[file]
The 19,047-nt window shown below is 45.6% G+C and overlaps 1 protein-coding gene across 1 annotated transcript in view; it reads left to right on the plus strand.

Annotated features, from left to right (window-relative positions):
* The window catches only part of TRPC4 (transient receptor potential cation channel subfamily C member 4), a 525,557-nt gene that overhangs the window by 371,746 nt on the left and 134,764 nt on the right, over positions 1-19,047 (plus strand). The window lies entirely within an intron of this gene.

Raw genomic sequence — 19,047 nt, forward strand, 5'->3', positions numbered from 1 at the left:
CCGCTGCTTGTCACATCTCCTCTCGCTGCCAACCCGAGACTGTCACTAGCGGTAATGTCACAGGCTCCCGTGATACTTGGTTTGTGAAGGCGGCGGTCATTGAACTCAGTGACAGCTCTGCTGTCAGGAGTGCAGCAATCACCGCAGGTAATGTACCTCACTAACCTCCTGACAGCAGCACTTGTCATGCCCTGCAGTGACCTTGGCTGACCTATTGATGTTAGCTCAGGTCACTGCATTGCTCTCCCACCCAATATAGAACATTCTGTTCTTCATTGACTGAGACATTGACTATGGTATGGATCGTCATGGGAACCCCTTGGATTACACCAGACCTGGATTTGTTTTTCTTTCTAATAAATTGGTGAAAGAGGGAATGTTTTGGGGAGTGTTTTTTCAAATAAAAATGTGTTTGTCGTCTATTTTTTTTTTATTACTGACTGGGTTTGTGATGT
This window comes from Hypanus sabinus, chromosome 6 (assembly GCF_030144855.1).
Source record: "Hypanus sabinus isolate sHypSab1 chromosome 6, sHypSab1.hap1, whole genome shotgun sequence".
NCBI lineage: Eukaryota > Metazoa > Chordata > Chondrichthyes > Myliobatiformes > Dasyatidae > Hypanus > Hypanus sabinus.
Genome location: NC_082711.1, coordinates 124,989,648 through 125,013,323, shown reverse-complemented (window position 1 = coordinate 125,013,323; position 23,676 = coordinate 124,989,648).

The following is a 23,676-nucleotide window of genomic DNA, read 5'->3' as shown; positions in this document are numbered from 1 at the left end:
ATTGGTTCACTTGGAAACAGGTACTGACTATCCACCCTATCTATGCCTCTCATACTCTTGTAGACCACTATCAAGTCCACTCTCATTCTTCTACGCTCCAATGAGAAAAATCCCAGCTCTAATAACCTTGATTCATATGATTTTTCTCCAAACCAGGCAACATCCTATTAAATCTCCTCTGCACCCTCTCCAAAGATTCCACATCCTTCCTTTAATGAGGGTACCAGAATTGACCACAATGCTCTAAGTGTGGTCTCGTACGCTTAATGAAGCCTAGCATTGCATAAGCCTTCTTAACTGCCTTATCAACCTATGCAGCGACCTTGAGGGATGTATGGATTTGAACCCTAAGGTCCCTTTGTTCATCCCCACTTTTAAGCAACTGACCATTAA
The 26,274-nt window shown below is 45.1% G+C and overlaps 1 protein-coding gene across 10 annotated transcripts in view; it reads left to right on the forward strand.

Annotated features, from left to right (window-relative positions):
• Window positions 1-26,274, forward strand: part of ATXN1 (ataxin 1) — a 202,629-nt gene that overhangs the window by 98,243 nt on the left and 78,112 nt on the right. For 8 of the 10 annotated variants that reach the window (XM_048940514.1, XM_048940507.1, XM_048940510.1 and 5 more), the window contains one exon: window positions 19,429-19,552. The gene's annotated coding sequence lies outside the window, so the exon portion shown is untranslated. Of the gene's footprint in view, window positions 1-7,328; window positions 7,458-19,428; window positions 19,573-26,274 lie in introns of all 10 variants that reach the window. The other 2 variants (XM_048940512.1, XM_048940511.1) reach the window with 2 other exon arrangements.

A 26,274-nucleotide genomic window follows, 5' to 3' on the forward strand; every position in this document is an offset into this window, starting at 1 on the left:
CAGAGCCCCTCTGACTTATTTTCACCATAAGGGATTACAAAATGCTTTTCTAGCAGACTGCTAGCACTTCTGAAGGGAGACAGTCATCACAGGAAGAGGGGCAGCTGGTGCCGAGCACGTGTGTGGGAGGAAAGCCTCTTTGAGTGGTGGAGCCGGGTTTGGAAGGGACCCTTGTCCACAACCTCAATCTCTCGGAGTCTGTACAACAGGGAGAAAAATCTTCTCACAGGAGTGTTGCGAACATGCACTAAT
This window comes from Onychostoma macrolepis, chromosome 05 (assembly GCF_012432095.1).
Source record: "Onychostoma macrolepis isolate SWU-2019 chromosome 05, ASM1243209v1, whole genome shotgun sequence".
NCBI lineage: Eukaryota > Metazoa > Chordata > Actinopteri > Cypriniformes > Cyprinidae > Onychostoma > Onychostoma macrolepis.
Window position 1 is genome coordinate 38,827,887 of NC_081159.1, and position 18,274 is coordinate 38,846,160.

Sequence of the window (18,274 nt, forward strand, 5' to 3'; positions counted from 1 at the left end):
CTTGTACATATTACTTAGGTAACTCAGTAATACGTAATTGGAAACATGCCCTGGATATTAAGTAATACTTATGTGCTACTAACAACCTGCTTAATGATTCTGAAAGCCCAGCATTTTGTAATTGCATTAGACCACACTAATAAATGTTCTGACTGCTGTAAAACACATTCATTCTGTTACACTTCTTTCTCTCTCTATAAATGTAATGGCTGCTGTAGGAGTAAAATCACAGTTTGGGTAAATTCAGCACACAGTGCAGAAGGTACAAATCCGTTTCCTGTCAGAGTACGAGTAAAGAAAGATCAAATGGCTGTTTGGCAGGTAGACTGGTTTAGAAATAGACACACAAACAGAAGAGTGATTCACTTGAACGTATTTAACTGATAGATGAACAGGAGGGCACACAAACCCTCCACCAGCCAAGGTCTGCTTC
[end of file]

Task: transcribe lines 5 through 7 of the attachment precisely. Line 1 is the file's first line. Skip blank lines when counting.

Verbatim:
CCGCTGCTTGTCACATCTCCTCTCGCTGCCAACCCGAGACTGTCACTAGCGGTAATGTCACAGGCTCCCGTGATACTTGGTTTGTGAAGGCGGCGGTCATTGAACTCAGTGACAGCTCTGCTGTCAGGAGTGCAGCAATCACCGCAGGTAATGTACCTCACTAACCTCCTGACAGCAGCACTTGTCATGCCCTGCAGTGACCTTGGCTGACCTATTGATGTTAGCTCAGGTCACTGCATTGCTCTCCCACCCAATATAGAACATTCTGTTCTTCATTGACTGAGACATTGACTATGGTATGGATCGTCATGGGAACCCCTTGGATTACACCAGACCTGGATTTGTTTTTCTTTCTAATAAATTGGTGAAAGAGGGAATGTTTTGGGGAGTGTTTTTTCAAATAAAAATGTGTTTGTCGTCTATTTTTTTTTTATTACTGACTGGGTTTGTGATGT
This window comes from Hypanus sabinus, chromosome 6 (assembly GCF_030144855.1).
Source record: "Hypanus sabinus isolate sHypSab1 chromosome 6, sHypSab1.hap1, whole genome shotgun sequence".